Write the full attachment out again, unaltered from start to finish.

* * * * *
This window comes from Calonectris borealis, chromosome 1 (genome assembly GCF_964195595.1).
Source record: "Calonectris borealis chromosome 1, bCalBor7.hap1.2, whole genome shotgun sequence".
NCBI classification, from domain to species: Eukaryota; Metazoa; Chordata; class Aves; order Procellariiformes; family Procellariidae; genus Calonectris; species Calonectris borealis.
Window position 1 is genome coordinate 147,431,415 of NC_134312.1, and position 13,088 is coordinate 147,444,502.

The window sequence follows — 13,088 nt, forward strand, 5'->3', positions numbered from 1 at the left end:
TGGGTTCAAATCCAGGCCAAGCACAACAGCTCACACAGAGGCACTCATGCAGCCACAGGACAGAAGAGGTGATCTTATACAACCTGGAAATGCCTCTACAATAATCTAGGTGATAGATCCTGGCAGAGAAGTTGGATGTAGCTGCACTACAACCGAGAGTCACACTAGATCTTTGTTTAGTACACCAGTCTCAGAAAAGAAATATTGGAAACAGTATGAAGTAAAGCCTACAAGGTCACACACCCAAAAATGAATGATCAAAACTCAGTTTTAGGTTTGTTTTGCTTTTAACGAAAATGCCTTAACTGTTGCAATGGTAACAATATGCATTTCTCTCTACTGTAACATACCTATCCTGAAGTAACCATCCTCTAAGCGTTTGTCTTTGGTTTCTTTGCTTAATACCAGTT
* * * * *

This window comes from Calonectris borealis, chromosome 1 (genome assembly GCF_964195595.1).
Source record: "Calonectris borealis chromosome 1, bCalBor7.hap1.2, whole genome shotgun sequence".
NCBI classification, from domain to species: Eukaryota; Metazoa; Chordata; class Aves; order Procellariiformes; family Procellariidae; genus Calonectris; species Calonectris borealis.
Window position 1 is genome coordinate 147,431,415 of NC_134312.1, and position 13,088 is coordinate 147,444,502.

The window sequence follows — 13,088 nt, forward strand, 5'->3', positions numbered from 1 at the left end:
TGGGTTCAAATCCAGGCCAAGCACAACAGCTCACACAGAGGCACTCATGCAGCCACAGGACAGAAGAGGTGATCTTATACAACCTGGAAATGCCTCTACAATAATCTAGGTGATAGATCCTGGCAGAGAAGTTGGATGTAGCTGCACTACAACCGAGAGTCACACTAGATCTTTGTTTAGTACACCAGTCTCAGAAAAGAAATATTGGAAACAGTATGAAGTAAAGCCTACAAGGTCACACACCCAAAAATGAATGATCAAAACTCAGTTTTAGGTTTGTTTTGCTTTTAACGAAAATGCCTTAACTGTTGCAATGGTAACAATATGCATTTCTCTCTACTGTAACATACCTATCCTGAAGTAACCATCCTCTAAGCGTTTGTCTTTGGTTTCTTTGCTTAATACCAGTT